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Today's Stichomancy for Muhammad Ali

The first excerpt represents the element of Air. It speaks of mental influences and the process of thought, and is drawn from La Grenadiere by Honore de Balzac:

She sighed, then she went on.

"Seal the letter, and direct it. To Lord Brandon, Brandon Square, Hyde Park, London, Angleterre.--That is right. When I am dead, post the letter in Tours, and prepay the postage.--Now," she added, after a pause, "take the little pocketbook that you know, and come here, my dear child. . . . There are twelve thousand francs in it," she said, when Louis had returned to her side. "That is all your own. Oh me! you would have been better off if your father----"

"My father," cried the boy, "where is he?"

"He is dead," she said, laying her finger on her lips; "he died to save my honor and my life."

The second excerpt represents the element of Fire. It speaks of emotional influences and base passions, and is drawn from The Chinese Boy and Girl by Isaac Taylor Headland:

consumption. But, perhaps, among the most interesting of his toys were his clay whistles. Some of these burnt or sun-dried toys were hollow and in the shape of birds, beasts and insects. When blown into, they would emit the shrillest kind of a whistle. In others a reed whistle had been placed similar to those in the dolls, and these usually had a bellows to blow them. Whether cock or hen, dog or child, they all crowed, barked, cackled, or cried in the self-same tone.

The third excerpt represents the element of Water. It speaks of pure spiritual influences and feelings of love, and is drawn from Frankenstein by Mary Shelley:

of our country have produced simpler and happier manners than those which prevail in the great monarchies that surround it. Hence there is less distinction between the several classes of its inhabitants; and the lower orders, being neither so poor nor so despised, their manners are more refined and moral. A servant in Geneva does not mean the same thing as a servant in France and England. Justine, thus received in our family, learned the duties of a servant, a condition which, in our fortunate country, does not include the idea of ignorance and a sacrifice of the dignity of a human being.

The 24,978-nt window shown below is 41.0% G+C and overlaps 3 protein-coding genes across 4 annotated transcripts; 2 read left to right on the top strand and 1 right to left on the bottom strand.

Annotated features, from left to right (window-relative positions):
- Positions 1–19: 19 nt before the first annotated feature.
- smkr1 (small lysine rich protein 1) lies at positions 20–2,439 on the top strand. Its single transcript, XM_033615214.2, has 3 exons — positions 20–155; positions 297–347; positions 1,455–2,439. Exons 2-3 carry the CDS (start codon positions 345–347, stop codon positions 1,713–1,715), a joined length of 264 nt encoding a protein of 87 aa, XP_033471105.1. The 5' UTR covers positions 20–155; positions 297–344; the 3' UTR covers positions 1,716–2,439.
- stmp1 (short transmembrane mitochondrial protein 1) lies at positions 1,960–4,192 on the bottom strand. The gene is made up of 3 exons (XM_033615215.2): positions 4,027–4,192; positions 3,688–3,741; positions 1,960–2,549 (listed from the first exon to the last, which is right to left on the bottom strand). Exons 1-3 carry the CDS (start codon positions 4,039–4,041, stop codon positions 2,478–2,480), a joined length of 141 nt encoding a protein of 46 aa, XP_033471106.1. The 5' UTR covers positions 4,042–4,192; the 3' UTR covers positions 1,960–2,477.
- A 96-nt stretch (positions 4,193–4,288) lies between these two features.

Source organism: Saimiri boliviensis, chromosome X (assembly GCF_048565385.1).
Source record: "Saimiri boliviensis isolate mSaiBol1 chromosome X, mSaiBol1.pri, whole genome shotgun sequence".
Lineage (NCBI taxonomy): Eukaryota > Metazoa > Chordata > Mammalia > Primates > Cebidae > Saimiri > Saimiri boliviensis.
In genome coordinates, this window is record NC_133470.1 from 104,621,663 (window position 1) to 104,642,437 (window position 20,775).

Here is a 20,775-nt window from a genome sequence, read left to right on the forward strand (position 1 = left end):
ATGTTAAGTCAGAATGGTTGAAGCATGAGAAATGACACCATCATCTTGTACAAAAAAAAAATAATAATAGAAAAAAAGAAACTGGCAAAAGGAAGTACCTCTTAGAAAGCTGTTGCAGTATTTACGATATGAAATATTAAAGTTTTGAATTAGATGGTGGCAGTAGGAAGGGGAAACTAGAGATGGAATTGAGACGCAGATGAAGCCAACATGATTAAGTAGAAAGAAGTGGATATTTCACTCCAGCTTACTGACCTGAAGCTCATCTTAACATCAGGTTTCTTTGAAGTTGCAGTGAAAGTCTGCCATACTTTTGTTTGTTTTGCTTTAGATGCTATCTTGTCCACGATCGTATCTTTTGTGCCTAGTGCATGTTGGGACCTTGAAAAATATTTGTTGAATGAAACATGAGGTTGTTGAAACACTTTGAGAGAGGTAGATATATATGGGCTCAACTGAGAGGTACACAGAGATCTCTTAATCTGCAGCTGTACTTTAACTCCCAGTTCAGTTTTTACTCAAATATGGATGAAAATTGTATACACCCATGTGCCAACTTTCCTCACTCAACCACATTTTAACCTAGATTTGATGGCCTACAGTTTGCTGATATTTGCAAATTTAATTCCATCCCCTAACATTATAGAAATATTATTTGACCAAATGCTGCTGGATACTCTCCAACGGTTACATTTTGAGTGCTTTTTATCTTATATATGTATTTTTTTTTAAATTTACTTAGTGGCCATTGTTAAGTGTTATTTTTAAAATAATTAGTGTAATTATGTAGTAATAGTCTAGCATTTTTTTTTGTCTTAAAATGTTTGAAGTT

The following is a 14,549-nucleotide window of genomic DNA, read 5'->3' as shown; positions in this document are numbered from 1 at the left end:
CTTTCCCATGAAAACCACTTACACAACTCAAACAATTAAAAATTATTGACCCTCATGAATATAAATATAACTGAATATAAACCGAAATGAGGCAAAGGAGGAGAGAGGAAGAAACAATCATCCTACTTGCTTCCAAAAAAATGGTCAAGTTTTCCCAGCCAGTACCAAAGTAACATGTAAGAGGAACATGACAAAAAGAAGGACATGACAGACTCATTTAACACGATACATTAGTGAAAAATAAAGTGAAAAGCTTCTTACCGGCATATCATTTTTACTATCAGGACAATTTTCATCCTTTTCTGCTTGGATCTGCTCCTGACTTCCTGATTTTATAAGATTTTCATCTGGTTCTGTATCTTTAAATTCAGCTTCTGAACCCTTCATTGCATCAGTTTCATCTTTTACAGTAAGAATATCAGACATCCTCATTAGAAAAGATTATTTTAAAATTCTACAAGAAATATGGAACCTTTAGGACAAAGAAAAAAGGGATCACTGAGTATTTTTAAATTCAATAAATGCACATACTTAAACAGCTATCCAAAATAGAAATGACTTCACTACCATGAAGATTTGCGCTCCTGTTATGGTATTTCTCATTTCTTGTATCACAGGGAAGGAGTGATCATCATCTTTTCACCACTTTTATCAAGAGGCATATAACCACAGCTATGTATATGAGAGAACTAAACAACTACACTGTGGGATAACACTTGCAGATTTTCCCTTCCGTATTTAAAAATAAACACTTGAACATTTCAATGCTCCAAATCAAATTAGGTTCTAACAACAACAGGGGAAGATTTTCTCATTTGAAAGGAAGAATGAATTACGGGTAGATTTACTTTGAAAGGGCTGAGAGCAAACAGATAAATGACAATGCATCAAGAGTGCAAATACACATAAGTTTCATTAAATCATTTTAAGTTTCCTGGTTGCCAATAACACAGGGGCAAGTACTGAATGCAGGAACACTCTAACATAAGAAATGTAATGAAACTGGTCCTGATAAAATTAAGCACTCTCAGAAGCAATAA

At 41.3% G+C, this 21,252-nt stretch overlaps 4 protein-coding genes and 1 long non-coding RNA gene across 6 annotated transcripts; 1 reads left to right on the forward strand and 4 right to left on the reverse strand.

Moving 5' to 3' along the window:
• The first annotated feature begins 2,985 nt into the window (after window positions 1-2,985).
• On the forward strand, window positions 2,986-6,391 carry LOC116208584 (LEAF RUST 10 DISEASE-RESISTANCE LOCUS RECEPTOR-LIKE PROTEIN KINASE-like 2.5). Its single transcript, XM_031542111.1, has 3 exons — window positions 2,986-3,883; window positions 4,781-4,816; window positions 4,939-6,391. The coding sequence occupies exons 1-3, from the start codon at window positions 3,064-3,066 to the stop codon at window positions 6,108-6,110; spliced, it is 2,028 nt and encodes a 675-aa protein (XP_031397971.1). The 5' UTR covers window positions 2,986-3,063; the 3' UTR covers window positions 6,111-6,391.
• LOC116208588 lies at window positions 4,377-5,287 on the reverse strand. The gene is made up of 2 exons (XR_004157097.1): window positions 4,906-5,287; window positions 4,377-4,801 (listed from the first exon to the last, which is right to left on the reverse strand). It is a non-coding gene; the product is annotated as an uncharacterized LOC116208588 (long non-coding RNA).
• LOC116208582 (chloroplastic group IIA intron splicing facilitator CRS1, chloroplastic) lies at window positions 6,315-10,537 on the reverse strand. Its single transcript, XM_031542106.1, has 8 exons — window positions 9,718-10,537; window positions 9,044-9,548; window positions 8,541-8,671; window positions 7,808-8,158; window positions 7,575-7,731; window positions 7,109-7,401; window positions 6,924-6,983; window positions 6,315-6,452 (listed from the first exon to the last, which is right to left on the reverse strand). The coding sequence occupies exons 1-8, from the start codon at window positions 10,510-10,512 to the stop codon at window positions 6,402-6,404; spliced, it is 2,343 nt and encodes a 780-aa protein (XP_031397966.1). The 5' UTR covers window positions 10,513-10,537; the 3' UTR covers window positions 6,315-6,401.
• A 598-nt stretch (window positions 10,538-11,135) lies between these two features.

"Justine, you may remember, was a great favourite of yours; and I

The fourth excerpt represents the element of Earth. It speaks of physical influences and the impact of the unseen on the visible world, and is drawn from The Rape of Lucrece by William Shakespeare:

With untun'd tongue she hoarsely call'd her maid, Whose swift obedience to her mistress hies; For fleet-wing'd duty with thought's feathers flies. Poor Lucrece' cheeks unto her maid seem so As winter meads when sun doth melt their snow.

Her mistress she doth give demure good-morrow, With soft-slow tongue, true mark of modesty, And sorts a sad look to her lady's sorrow, (For why her face wore sorrow's livery,) But durst not ask of her audaciously Why her two suns were cloud-eclipsed so,